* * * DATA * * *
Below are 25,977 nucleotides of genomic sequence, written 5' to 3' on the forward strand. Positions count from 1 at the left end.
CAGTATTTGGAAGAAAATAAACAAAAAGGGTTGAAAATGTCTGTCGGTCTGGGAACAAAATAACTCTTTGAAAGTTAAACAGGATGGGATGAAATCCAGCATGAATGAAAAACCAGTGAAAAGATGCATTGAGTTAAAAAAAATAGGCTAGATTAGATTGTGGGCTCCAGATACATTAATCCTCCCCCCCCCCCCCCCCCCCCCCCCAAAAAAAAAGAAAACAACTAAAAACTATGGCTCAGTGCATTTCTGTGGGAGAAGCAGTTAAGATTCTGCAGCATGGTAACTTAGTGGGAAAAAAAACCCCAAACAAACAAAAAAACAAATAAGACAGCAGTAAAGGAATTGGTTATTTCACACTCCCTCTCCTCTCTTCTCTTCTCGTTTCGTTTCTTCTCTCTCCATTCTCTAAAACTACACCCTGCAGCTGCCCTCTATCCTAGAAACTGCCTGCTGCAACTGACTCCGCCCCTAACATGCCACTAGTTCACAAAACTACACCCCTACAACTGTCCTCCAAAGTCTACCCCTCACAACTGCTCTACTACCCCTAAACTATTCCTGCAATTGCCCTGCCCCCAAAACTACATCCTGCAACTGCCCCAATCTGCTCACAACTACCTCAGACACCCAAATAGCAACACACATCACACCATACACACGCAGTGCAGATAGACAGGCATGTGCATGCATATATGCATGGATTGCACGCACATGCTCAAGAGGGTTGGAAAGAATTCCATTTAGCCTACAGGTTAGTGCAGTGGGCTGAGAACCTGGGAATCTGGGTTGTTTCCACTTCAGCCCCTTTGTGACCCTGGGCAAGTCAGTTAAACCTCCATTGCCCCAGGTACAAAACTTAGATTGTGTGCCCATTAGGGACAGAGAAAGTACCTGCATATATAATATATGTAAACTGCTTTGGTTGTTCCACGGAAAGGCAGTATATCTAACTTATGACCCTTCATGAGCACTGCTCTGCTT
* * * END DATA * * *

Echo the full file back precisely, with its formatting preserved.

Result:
Below are 25,977 nucleotides of genomic sequence, written 5' to 3' on the forward strand. Positions count from 1 at the left end.
CAGTATTTGGAAGAAAATAAACAAAAAGGGTTGAAAATGTCTGTCGGTCTGGGAACAAAATAACTCTTTGAAAGTTAAACAGGATGGGATGAAATCCAGCATGAATGAAAAACCAGTGAAAAGATGCATTGAGTTAAAAAAAATAGGCTAGATTAGATTGTGGGCTCCAGATACATTAATCCTCCCCCCCCCCCCCCCCCCCCCCCCAAAAAAAAAGAAAACAACTAAAAACTATGGCTCAGTGCATTTCTGTGGGAGAAGCAGTTAAGATTCTGCAGCATGGTAACTTAGTGGGAAAAAAAACCCCAAACAAACAAAAAAACAAATAAGACAGCAGTAAAGGAATTGGTTATTTCACACTCCCTCTCCTCTCTTCTCTTCTCGTTTCGTTTCTTCTCTCTCCATTCTCTAAAACTACACCCTGCAGCTGCCCTCTATCCTAGAAACTGCCTGCTGCAACTGACTCCGCCCCTAACATGCCACTAGTTCACAAAACTACACCCCTACAACTGTCCTCCAAAGTCTACCCCTCACAACTGCTCTACTACCCCTAAACTATTCCTGCAATTGCCCTGCCCCCAAAACTACATCCTGCAACTGCCCCAATCTGCTCACAACTACCTCAGACACCCAAATAGCAACACACATCACACCATACACACGCAGTGCAGATAGACAGGCATGTGCATGCATATATGCATGGATTGCACGCACATGCTCAAGAGGGTTGGAAAGAATTCCATTTAGCCTACAGGTTAGTGCAGTGGGCTGAGAACCTGGGAATCTGGGTTGTTTCCACTTCAGCCCCTTTGTGACCCTGGGCAAGTCAGTTAAACCTCCATTGCCCCAGGTACAAAACTTAGATTGTGTGCCCATTAGGGACAGAGAAAGTACCTGCATATATAATATATGTAAACTGCTTTGGTTGTTCCACGGAAAGGCAGTATATCTAACTTATGACCCTTCATGAGCACTGCTCTGCTT